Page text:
The Threat in Cyberspace

August 18th, 2011   Theme: Internet Freedom

The explosive expansion of the Internet has transformed the world: Today there are over 2 billion internet users, new industries have evolved and revolutions been sparked, notes Veiko Lukmann who is advisor to the Defence Minister of Estonia. He writes about the Nato Cooperative Cyber Defence Centre in Tallinn.

Today’s 2 billion internet users are joined by another 2 billion who are connected to the internet through their smart phones and other mobile devices, mostly in developing countries. In addition, the “Internet of things” is coming into existence – the chips in your car, clock, air conditioning and toaster oven are all being connected to the web. All this interconnectedness is creating new information but also new threats.
In 2010 the virus Stuxnet took over and ruined Iranian uranium enrichment centrifuges. There were no causalities, yet the same type of attack can be used to blow up nuclear power plants, power water supplies or derail trains. In the wake of this groundbreaking cyber attack, a number of significant incidents have occurred:

January: the EU’s Carbon Emissions Trading Scheme suspends operations after more than €28 billion in permits are stolen through cyber attacks.

February: A former official at the UK Ministry of Defence tells reporters that the ministry is subject to 600,000 daily automated botnet attacks.

March: The European Commission’s servers suffer a large-scale attack. The intention is probably to steal sensitive documents about an upcoming summit in Hungary.

April: Cyber-criminals steal 100 million Sony PlayStation user’s personal and credit card data.

May: The American security and defence company Lockheed Martin announces that is has thwarted a major cyber attack. Information on the F-35, a jet fighter purchased by several European countries, has supposedly been stolen in previous cyber attacks on the company.

June: 16 year old girl Tessa accidentally invites every Facebook user to her birthday party. 1,500 show up at her home in a quiet suburb of Hamburg.

20 years ago, we hoped the end of the cold war would augur an era of peace. Instead, we find today that many of our institutions are under increasingly consistent attacks, cyber attacks. This is the reality we have to deal with. One step towards doing that is the NATO CCD COE, a multinational IT-security organization, located in Tallinn (see facts to the right).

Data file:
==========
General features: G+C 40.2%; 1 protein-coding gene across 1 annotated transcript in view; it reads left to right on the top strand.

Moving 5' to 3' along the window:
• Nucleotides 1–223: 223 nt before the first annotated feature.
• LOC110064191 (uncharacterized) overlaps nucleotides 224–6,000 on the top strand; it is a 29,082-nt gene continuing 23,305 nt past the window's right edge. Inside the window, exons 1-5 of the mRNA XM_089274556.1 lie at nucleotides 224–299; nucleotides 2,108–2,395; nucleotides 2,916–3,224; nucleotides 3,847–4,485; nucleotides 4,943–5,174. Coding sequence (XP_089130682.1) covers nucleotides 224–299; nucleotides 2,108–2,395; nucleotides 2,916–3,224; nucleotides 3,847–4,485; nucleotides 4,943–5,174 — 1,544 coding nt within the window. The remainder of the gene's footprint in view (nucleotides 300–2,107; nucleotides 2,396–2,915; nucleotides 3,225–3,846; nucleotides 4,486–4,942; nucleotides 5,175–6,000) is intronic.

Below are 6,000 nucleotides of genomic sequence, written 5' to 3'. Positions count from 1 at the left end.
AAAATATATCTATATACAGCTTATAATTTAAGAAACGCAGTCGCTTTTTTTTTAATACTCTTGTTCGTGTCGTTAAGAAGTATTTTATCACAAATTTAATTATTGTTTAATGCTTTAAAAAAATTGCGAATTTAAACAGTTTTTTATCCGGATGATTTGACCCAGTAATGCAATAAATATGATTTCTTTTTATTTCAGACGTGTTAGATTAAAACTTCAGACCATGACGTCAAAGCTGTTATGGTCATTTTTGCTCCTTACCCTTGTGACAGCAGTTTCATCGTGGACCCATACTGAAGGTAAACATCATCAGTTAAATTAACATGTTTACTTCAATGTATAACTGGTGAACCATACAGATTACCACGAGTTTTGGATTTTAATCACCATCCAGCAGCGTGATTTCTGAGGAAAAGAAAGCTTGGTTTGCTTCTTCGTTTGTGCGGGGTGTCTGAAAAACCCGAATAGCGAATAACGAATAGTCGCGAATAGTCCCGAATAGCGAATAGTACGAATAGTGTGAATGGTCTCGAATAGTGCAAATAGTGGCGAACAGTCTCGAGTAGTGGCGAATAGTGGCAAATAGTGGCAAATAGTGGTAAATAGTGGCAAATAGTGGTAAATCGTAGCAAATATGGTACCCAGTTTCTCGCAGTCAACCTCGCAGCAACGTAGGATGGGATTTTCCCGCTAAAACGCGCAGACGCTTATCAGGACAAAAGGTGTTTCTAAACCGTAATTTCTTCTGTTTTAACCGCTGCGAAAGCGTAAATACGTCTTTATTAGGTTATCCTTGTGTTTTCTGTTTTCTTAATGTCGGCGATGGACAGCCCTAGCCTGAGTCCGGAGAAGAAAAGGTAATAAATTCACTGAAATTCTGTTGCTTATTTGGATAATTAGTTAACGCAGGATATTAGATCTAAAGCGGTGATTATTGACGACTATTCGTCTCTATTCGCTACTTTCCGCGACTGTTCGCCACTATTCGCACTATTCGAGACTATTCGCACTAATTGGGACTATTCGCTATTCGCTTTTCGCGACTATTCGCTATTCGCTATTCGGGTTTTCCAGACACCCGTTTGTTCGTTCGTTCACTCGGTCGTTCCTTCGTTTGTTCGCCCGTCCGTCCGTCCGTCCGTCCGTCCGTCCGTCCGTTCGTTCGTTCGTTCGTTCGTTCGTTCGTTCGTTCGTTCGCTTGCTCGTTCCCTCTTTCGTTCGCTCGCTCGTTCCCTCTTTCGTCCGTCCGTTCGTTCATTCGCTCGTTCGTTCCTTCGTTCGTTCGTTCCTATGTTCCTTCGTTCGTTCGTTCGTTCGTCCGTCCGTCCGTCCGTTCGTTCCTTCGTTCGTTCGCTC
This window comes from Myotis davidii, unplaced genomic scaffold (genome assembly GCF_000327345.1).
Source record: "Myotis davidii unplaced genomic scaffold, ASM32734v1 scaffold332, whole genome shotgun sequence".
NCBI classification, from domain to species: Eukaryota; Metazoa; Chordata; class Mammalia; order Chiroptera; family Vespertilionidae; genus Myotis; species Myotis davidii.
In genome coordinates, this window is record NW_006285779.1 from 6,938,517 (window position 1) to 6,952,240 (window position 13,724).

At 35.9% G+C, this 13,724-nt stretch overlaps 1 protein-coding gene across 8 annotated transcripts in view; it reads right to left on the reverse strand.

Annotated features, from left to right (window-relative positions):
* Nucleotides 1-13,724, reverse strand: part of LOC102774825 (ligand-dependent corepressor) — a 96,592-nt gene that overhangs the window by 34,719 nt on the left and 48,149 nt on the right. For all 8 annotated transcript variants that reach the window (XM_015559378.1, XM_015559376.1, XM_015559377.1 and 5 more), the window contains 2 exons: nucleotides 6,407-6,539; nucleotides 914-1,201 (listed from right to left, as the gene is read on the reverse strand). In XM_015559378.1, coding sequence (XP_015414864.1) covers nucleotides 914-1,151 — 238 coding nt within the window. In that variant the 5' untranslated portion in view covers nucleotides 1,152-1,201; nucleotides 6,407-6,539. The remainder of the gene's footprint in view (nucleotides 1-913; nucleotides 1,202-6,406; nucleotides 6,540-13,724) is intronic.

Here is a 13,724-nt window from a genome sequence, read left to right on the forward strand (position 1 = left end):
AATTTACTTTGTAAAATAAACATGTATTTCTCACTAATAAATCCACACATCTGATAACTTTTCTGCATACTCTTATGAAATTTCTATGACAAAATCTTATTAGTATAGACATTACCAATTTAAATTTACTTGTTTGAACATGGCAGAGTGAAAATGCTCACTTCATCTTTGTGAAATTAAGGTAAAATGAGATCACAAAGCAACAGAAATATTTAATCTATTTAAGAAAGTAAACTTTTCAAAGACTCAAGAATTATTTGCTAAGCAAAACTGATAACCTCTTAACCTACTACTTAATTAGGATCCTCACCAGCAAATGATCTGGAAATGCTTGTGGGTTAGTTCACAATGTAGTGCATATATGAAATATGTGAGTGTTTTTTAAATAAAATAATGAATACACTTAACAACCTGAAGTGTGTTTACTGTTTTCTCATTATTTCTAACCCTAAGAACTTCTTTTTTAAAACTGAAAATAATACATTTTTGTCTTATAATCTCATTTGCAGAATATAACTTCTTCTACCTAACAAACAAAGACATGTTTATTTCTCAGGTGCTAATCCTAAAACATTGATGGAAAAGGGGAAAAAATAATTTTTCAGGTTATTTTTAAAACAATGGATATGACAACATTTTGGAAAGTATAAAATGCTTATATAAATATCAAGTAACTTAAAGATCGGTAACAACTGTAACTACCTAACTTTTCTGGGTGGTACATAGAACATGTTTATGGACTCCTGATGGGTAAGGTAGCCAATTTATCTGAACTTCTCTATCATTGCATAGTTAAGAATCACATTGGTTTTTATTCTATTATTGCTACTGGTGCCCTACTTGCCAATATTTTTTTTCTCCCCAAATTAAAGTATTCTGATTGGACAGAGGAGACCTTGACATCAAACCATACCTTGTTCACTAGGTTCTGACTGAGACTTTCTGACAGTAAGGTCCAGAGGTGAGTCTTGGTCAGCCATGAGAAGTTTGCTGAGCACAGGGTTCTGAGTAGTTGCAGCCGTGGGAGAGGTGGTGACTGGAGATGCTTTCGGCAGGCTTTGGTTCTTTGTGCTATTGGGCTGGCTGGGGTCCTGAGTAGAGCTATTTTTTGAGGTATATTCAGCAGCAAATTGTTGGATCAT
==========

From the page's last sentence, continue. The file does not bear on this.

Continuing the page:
Text: Veiko Lukmann,



The Nato Cooperative Cyber Defence Centre of Excellence is a NATO-accredited multinational organization dealing with education, consultation, lessons learned, research and development in the field of cyber security.
Membership at the Centre is open to NATO nations, but cooperation projects are also conducted jointly with NATO partner countries, academia and the private sector. The Centre’s member nations are Germany, Spain, Estonia, Hungary, Italy, Latvia, Lithuania and Slovakia. The US, Turkey and Poland are in the middle of a joining process.
CCD COE conducts technical cyber security exercises which give its participants a hands-on experience in defending computer systems and networks from live attacks. They are procedural and designed to provide a better understanding of NATO’s Cyber Defence capabilities and to identify areas for improvement.
A group of world-class international law and law of armed conflict experts regularly meet at CCD COE to mitigate uncertainty around the applicability of the law of armed conflict to cyber incidents. The group’s work is intended to result in a manual on the international law applicable to cyber warfare, similar to the manuals on the law applicable to armed conflicts at sea (1994) and air and missile warfare (2010). The handbook will be published in 2012.
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